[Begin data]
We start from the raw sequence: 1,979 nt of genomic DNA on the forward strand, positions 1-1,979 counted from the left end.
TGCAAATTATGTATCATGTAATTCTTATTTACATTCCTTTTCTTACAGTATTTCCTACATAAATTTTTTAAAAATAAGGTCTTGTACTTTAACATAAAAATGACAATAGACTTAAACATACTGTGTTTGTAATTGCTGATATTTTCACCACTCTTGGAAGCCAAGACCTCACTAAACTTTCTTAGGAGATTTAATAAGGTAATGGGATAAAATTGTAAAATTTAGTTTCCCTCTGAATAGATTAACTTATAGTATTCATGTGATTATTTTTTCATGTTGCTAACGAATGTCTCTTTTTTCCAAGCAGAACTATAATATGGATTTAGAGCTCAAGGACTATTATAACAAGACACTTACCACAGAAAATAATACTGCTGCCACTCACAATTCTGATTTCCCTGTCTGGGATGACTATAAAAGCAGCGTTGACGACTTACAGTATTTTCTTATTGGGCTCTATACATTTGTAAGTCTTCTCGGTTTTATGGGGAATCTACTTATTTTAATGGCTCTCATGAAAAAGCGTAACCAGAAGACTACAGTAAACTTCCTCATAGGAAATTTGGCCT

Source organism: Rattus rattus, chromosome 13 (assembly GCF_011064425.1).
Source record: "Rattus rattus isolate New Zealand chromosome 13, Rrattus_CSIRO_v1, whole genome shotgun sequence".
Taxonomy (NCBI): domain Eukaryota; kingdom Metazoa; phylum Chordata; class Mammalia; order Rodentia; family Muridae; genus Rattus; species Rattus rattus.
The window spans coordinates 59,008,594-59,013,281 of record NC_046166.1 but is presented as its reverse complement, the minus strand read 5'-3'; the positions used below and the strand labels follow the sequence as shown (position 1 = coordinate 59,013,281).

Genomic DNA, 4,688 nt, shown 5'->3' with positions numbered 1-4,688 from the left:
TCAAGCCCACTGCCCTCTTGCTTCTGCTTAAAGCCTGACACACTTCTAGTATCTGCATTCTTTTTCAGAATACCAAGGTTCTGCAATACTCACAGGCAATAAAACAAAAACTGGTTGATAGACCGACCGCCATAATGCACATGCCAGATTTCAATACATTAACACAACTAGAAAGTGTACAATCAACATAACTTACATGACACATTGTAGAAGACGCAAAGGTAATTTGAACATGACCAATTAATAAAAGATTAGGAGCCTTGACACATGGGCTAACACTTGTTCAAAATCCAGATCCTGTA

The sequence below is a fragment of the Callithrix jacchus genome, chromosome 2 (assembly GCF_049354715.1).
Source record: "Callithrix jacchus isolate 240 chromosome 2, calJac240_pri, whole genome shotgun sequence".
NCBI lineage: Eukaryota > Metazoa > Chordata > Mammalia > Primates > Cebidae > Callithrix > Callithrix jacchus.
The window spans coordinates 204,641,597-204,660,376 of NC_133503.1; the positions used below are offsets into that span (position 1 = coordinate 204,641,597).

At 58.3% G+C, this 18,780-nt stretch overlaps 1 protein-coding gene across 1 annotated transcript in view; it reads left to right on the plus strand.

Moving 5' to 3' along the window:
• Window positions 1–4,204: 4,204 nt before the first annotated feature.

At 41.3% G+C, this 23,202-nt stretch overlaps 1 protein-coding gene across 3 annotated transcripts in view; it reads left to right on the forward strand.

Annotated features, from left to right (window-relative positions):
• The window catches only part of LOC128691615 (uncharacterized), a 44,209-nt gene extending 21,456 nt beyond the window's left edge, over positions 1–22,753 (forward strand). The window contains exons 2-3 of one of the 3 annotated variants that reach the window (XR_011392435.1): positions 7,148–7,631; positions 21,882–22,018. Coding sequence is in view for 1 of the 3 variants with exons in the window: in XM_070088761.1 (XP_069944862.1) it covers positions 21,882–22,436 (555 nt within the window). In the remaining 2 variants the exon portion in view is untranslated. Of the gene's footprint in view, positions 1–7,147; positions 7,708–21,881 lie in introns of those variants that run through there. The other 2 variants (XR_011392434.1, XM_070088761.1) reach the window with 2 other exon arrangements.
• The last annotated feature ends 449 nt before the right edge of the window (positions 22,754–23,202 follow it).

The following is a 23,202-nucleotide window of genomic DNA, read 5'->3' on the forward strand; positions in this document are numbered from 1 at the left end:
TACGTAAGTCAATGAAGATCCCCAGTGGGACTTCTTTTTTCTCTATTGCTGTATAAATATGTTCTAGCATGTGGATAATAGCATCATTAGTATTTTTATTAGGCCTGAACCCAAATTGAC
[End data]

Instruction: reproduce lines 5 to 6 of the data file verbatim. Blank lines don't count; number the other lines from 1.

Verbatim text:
Taxonomy (NCBI): domain Eukaryota; kingdom Metazoa; phylum Chordata; class Mammalia; order Rodentia; family Muridae; genus Rattus; species Rattus rattus.
The window spans coordinates 59,008,594-59,013,281 of record NC_046166.1 but is presented as its reverse complement, the minus strand read 5'-3'; the positions used below and the strand labels follow the sequence as shown (position 1 = coordinate 59,013,281).